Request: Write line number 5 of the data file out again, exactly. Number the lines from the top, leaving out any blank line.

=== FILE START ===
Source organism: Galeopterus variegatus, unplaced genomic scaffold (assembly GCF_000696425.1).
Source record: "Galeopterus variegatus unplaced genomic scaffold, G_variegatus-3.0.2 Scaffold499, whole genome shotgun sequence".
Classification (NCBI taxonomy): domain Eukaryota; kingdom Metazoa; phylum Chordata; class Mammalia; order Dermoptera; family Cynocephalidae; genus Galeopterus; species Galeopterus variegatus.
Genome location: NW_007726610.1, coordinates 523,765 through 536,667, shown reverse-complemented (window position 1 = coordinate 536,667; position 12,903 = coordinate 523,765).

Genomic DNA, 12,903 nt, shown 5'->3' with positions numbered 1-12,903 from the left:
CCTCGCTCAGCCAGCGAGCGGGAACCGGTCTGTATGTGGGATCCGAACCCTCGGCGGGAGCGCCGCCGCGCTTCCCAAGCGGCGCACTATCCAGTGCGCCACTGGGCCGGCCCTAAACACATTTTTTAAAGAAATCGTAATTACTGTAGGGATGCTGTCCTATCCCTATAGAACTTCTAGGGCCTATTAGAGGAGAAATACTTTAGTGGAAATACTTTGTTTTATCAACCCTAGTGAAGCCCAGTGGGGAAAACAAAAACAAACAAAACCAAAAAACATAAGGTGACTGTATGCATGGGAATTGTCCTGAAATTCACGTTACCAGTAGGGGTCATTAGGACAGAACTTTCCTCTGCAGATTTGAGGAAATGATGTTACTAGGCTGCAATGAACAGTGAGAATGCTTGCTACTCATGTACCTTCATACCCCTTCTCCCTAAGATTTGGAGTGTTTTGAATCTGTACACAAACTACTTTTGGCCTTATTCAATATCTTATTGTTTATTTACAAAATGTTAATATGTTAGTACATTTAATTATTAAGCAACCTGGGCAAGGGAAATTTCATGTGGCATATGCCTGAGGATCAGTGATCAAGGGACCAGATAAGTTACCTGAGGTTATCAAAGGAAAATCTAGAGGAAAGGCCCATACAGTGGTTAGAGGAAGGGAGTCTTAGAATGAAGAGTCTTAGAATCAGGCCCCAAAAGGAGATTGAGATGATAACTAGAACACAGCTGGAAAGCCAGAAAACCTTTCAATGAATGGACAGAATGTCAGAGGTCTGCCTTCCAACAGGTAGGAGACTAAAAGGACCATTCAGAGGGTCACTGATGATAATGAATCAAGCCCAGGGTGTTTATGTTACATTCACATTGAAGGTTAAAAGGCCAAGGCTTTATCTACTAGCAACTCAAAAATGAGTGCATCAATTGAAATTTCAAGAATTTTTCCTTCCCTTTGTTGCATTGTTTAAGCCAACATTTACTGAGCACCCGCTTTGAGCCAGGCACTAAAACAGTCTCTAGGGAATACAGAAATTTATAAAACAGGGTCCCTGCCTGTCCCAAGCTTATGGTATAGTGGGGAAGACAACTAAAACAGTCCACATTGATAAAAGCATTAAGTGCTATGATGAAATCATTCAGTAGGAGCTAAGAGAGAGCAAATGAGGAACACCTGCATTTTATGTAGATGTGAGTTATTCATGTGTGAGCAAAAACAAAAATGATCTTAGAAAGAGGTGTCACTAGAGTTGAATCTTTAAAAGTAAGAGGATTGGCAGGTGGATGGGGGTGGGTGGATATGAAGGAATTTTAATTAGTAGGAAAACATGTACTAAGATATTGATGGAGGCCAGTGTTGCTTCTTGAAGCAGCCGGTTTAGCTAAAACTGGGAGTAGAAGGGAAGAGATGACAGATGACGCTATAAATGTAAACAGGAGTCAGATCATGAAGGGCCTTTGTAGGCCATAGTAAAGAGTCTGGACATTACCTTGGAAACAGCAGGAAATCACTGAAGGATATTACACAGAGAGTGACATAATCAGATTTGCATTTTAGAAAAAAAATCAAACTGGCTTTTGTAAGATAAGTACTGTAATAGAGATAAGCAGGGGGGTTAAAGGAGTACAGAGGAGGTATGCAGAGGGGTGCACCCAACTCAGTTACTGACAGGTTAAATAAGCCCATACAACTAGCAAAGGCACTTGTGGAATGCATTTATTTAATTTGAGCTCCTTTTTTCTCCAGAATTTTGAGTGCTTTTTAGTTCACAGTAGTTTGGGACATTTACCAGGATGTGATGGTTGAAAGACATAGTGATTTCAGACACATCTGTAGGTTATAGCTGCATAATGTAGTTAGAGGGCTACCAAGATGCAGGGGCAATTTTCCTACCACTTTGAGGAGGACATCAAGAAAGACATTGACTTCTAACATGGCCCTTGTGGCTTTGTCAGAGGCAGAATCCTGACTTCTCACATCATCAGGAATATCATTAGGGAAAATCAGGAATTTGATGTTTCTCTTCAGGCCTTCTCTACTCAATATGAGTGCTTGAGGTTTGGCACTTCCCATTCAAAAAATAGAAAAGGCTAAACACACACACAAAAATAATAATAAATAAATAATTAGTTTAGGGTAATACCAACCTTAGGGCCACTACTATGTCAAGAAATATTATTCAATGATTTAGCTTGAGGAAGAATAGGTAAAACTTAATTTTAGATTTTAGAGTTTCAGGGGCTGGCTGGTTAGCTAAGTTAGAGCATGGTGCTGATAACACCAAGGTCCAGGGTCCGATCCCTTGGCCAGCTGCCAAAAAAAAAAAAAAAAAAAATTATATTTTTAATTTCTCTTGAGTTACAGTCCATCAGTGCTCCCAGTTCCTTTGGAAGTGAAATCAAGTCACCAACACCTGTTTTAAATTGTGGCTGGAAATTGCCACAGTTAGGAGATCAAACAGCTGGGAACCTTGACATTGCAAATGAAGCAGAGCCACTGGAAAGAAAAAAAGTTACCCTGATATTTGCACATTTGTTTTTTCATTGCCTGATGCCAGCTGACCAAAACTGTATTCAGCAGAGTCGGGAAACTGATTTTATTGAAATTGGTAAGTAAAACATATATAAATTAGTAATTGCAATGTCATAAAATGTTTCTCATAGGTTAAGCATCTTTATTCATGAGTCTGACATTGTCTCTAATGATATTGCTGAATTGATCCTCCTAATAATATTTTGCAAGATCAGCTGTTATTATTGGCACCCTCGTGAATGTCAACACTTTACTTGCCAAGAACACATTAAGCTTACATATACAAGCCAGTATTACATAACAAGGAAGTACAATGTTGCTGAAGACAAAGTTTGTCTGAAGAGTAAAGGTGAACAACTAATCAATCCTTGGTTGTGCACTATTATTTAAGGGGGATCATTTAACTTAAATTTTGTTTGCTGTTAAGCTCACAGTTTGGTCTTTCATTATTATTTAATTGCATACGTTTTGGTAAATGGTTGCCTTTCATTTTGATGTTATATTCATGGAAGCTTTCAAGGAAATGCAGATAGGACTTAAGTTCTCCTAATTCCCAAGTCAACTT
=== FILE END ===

Genomic DNA, 12,903 nt, shown 5'->3' with positions numbered 1-12,903 from the left: